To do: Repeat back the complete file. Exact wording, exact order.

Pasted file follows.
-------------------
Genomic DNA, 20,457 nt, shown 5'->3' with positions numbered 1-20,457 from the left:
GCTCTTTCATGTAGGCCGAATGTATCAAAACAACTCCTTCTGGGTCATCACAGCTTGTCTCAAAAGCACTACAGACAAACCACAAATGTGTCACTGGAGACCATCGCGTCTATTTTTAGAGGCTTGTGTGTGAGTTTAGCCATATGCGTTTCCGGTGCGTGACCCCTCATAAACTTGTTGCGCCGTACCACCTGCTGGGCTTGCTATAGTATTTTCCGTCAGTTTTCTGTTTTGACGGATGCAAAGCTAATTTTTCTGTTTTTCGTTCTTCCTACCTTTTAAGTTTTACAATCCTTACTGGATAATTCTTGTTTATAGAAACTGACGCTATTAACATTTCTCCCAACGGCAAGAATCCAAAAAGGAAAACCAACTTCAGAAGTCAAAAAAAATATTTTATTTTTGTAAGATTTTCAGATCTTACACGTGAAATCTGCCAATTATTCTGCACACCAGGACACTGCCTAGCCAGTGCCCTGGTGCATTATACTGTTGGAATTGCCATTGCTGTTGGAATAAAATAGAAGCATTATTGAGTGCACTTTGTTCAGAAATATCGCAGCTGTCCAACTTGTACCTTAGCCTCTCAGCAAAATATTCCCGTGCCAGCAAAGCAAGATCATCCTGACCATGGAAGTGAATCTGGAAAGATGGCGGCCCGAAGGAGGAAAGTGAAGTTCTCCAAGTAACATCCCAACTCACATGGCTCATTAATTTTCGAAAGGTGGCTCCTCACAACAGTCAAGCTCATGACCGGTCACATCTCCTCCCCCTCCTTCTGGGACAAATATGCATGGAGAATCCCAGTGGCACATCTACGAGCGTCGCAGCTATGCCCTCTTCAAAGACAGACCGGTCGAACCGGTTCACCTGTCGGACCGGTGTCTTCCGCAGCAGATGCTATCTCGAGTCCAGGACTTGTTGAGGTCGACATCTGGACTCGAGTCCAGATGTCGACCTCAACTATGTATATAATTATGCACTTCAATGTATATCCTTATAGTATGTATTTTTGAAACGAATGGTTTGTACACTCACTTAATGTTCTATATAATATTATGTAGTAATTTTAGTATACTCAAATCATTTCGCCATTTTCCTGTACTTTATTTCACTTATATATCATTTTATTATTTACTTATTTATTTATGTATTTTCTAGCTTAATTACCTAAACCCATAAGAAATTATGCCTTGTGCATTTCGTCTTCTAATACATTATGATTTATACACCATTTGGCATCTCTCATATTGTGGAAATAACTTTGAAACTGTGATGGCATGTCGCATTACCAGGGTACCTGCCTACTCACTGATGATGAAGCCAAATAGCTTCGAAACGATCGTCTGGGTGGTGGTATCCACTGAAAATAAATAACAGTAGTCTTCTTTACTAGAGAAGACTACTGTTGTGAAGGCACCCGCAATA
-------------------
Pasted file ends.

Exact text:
Genomic DNA, 20,457 nt, shown 5'->3' with positions numbered 1-20,457 from the left:
GCTCTTTCATGTAGGCCGAATGTATCAAAACAACTCCTTCTGGGTCATCACAGCTTGTCTCAAAAGCACTACAGACAAACCACAAATGTGTCACTGGAGACCATCGCGTCTATTTTTAGAGGCTTGTGTGTGAGTTTAGCCATATGCGTTTCCGGTGCGTGACCCCTCATAAACTTGTTGCGCCGTACCACCTGCTGGGCTTGCTATAGTATTTTCCGTCAGTTTTCTGTTTTGACGGATGCAAAGCTAATTTTTCTGTTTTTCGTTCTTCCTACCTTTTAAGTTTTACAATCCTTACTGGATAATTCTTGTTTATAGAAACTGACGCTATTAACATTTCTCCCAACGGCAAGAATCCAAAAAGGAAAACCAACTTCAGAAGTCAAAAAAAATATTTTATTTTTGTAAGATTTTCAGATCTTACACGTGAAATCTGCCAATTATTCTGCACACCAGGACACTGCCTAGCCAGTGCCCTGGTGCATTATACTGTTGGAATTGCCATTGCTGTTGGAATAAAATAGAAGCATTATTGAGTGCACTTTGTTCAGAAATATCGCAGCTGTCCAACTTGTACCTTAGCCTCTCAGCAAAATATTCCCGTGCCAGCAAAGCAAGATCATCCTGACCATGGAAGTGAATCTGGAAAGATGGCGGCCCGAAGGAGGAAAGTGAAGTTCTCCAAGTAACATCCCAACTCACATGGCTCATTAATTTTCGAAAGGTGGCTCCTCACAACAGTCAAGCTCATGACCGGTCACATCTCCTCCCCCTCCTTCTGGGACAAATATGCATGGAGAATCCCAGTGGCACATCTACGAGCGTCGCAGCTATGCCCTCTTCAAAGACAGACCGGTCGAACCGGTTCACCTGTCGGACCGGTGTCTTCCGCAGCAGATGCTATCTCGAGTCCAGGACTTGTTGAGGTCGACATCTGGACTCGAGTCCAGATGTCGACCTCAACTATGTATATAATTATGCACTTCAATGTATATCCTTATAGTATGTATTTTTGAAACGAATGGTTTGTACACTCACTTAATGTTCTATATAATATTATGTAGTAATTTTAGTATACTCAAATCATTTCGCCATTTTCCTGTACTTTATTTCACTTATATATCATTTTATTATTTACTTATTTATTTATGTATTTTCTAGCTTAATTACCTAAACCCATAAGAAATTATGCCTTGTGCATTTCGTCTTCTAATACATTATGATTTATACACCATTTGGCATCTCTCATATTGTGGAAATAACTTTGAAACTGTGATGGCATGTCGCATTACCAGGGTACCTGCCTACTCACTGATGATGAAGCCAAATAGCTTCGAAACGATCGTCTGGGTGGTGGTATCCACTGAAAATAAATAACAGTAGTCTTCTTTACTAGAGAAGACTACTGTTGTGAAGGCACCCGCAATA